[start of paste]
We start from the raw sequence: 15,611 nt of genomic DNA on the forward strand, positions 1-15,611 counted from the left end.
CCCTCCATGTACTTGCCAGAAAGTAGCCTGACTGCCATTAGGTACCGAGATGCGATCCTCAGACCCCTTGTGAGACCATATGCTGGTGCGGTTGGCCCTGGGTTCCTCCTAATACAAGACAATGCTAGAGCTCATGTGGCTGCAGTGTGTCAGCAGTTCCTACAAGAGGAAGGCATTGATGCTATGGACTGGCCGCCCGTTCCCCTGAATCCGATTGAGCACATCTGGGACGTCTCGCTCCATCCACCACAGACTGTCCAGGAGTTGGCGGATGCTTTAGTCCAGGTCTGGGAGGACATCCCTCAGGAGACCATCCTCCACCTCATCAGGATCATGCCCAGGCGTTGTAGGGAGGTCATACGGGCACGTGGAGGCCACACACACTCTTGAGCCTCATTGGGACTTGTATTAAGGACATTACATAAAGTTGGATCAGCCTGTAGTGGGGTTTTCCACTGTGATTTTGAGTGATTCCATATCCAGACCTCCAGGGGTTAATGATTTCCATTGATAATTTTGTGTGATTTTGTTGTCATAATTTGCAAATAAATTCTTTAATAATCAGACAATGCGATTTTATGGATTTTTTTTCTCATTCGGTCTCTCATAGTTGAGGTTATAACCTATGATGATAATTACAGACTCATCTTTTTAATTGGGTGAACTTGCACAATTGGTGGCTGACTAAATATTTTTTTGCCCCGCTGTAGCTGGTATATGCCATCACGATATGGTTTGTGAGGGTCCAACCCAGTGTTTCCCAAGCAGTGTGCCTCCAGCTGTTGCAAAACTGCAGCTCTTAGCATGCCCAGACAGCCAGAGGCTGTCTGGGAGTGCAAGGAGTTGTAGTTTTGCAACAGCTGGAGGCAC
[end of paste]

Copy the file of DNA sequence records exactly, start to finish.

We start from the raw sequence: 15,611 nt of genomic DNA on the forward strand, positions 1-15,611 counted from the left end.
CCCTCCATGTACTTGCCAGAAAGTAGCCTGACTGCCATTAGGTACCGAGATGCGATCCTCAGACCCCTTGTGAGACCATATGCTGGTGCGGTTGGCCCTGGGTTCCTCCTAATACAAGACAATGCTAGAGCTCATGTGGCTGCAGTGTGTCAGCAGTTCCTACAAGAGGAAGGCATTGATGCTATGGACTGGCCGCCCGTTCCCCTGAATCCGATTGAGCACATCTGGGACGTCTCGCTCCATCCACCACAGACTGTCCAGGAGTTGGCGGATGCTTTAGTCCAGGTCTGGGAGGACATCCCTCAGGAGACCATCCTCCACCTCATCAGGATCATGCCCAGGCGTTGTAGGGAGGTCATACGGGCACGTGGAGGCCACACACACTCTTGAGCCTCATTGGGACTTGTATTAAGGACATTACATAAAGTTGGATCAGCCTGTAGTGGGGTTTTCCACTGTGATTTTGAGTGATTCCATATCCAGACCTCCAGGGGTTAATGATTTCCATTGATAATTTTGTGTGATTTTGTTGTCATAATTTGCAAATAAATTCTTTAATAATCAGACAATGCGATTTTATGGATTTTTTTTCTCATTCGGTCTCTCATAGTTGAGGTTATAACCTATGATGATAATTACAGACTCATCTTTTTAATTGGGTGAACTTGCACAATTGGTGGCTGACTAAATATTTTTTTGCCCCGCTGTAGCTGGTATATGCCATCACGATATGGTTTGTGAGGGTCCAACCCAGTGTTTCCCAAGCAGTGTGCCTCCAGCTGTTGCAAAACTGCAGCTCTTAGCATGCCCAGACAGCCAGAGGCTGTCTGGGAGTGCAAGGAGTTGTAGTTTTGCAACAGCTGGAGGCAC